Table 2 Comparison of pre-treatment eye movement parameters between groups with different amblyopia severity and control group (mean ± SD)

Eye movement trajectory and square-wave pattern in the control and anisometropic amblyopia groups were analyzed during pre-treatment monocular and binocular fixation, respectively

Eye movement characteristics in various visual acuity conditions significantly differed between the two groups, regardless of external factors (e.g., lack of cooperation) (Fig. 3).

Fig. 3
figure 3

Eye movement trajectory (a) and square-wave pattern of pupil fixation position (b) in the control group during binocular detection. Analysis of eye movement detection in an anisometropic amblyopia case (corrected visual acuity: right eye 20/25, left eye 20/80): c-e depict respective eye movement trajectories during detection in both eyes, right eye, and left eye; f–h show respective square-wave patterns of pupil fixation position during detection in both eyes, right eye, and left eye

As shown in Fig. 3c–e, although the trajectories are generally chaotic, the trajectory of binocular fixation is better than the trajectory of monocular fixation. During left eye fixation, the pupil position substantially deviates from the target (Fig. 3e); the deviation is smaller during binocular fixation and right eye fixation (Fig. 3c and d). The square-wave patterns in Fig. 3f-h indicate poor adjustment to horizontal targets in both monocular and binocular fixation; this mainly affects left eye fixation. Overshoot and undershoot were evident during fixation, with shorter fixation time and frequent adjustment in a single fixation stage (e.g., later stages).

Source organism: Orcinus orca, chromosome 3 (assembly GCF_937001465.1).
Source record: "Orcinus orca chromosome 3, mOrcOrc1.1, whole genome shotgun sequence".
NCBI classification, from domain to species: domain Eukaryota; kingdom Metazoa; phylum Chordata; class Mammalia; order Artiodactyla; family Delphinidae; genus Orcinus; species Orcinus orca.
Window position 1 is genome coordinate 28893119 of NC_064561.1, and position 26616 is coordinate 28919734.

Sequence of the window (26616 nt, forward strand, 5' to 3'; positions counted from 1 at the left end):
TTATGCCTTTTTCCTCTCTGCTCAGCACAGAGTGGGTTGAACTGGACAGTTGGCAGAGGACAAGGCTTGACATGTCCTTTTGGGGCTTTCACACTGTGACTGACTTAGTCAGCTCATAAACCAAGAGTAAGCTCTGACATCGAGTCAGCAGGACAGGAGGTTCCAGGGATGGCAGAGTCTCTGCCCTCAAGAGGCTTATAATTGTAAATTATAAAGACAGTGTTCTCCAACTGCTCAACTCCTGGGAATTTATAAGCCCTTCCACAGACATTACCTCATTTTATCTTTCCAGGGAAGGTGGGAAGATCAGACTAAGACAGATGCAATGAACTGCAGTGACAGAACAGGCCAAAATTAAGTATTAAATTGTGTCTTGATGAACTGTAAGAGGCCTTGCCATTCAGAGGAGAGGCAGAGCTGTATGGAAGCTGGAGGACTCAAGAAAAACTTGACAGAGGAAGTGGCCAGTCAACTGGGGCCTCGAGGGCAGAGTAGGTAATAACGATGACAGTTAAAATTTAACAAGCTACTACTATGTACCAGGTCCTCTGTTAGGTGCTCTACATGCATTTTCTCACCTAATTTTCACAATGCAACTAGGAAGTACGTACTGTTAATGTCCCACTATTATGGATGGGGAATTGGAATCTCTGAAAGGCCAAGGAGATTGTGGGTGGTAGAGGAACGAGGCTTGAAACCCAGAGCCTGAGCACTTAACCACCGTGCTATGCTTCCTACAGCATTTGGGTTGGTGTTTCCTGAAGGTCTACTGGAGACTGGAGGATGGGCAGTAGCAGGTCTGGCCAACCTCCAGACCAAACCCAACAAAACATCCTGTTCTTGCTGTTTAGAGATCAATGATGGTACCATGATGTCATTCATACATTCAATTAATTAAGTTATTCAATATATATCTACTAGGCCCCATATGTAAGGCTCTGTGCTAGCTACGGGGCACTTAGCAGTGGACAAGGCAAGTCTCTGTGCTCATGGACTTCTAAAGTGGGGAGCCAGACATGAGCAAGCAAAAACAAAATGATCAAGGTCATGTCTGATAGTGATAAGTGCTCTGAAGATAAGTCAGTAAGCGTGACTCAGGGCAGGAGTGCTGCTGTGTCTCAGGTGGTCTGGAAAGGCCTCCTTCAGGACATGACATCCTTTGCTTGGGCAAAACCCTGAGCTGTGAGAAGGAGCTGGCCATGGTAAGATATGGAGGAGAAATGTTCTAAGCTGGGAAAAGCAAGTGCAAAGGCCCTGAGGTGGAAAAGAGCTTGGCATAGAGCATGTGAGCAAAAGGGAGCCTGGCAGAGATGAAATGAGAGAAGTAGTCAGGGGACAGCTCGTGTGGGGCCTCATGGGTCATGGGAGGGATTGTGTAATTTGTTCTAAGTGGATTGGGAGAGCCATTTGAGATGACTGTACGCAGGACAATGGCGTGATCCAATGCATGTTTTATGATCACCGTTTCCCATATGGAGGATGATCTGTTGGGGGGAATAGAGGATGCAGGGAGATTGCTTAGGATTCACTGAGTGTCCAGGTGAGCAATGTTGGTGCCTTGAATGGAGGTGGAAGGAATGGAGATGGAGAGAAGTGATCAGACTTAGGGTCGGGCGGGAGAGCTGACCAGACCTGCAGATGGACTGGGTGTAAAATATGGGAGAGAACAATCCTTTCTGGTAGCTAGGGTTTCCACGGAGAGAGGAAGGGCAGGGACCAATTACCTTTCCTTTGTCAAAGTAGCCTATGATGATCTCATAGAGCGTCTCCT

Comparison of post-treatment eye movement parameters among groups

Comparisons of six key eye movement parameters after treatment (Table 3) showed that the mean and maximum saccade latencies, as well as mean and maximum saccade amplitudes, significantly differed among the three groups (P < 0.05). Pairwise comparisons revealed that the mean and maximum saccade latencies were significantly longer in group A than in the other two groups (P < 0.05). The mean and maximum saccade latencies, as well as the mean and maximum saccade amplitudes, were significantly longer in group B than in group C (P < 0.05).